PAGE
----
Streamulus is a C++ library that makes it very easy to process event streams. You need to write code that handles a single event and the library turns this code into a data structure that handles infinite streams of such events. The stream operators you write can have side effects and they can maintain an internal state. An example is worth a thousand words.
Continuous computations are not easy to write and maintain in a
procedural language like C++. This blog
post describes some of the problems that Streamulus
Several previously existing stream processing systems chose to support a version of StreamSQL, which is a domain-specific language based on SQL but adapted to streams. Like SQL, it can be learned and used by non-programmers.
Streamulus takes a different approach to the stream processing problem, which may appeal to those of us who are programmers. By embedding the stream computations in C++, we end up with a highly expressive language. Streamulus uses template metaprogramming (TMP) techniques to transform simple expressions into a powerful stream-processing data structure during compilation time. This means that we are processing the expressions early enough to apply optimizations that are not possible at runtime. Version 0.1 barely scrapes the surface of what TMP can do. So far only the basic functionality has been implemented, but there is much more to come. Future releases will include optimisations that will significantly improve the efficiency of the data structure.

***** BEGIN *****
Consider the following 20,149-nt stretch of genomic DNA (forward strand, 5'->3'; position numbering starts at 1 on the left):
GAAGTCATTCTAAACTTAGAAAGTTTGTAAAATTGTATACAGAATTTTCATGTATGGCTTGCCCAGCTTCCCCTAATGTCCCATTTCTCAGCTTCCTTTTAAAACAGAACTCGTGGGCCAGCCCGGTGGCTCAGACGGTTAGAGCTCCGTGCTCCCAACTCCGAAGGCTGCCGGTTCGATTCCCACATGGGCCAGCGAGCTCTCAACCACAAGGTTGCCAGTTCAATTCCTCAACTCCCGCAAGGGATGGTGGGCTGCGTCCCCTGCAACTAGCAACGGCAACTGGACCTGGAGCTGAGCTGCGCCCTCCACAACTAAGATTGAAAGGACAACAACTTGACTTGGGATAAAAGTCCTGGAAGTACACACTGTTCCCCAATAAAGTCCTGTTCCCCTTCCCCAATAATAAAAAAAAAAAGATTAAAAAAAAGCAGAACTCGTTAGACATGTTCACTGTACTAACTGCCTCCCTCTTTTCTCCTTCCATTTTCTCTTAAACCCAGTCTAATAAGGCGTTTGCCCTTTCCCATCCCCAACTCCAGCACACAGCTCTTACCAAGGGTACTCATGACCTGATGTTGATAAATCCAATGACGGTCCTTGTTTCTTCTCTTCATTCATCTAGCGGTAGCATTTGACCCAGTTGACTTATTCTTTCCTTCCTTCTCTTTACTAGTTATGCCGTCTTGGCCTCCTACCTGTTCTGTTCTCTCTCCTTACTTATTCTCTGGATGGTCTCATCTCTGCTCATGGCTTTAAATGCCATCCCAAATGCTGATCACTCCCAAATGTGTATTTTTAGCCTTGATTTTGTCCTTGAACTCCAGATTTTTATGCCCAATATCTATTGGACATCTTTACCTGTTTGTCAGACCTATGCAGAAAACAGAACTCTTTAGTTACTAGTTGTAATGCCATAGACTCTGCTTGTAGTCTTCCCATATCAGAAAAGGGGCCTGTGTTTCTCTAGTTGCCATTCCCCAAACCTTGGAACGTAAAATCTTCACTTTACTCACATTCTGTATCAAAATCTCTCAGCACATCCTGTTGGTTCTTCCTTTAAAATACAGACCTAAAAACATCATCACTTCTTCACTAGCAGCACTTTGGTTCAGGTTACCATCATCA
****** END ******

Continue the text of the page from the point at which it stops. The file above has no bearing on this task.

Streamulus is open sourced on github under the GNU v3 licence.
Follow the project on github to participate, or just follow @streamulus on twitter for updates (releases, documentation, etc).
Blog is where you can find in-depth information about
The code contains some examples that demonstrate usage of Streamulus.
Slides from an academic seminar can be found here.
Streamulus relies on the Boost Proto library. I am grateful to Joel Falcou for his ongoing assistance and feedback.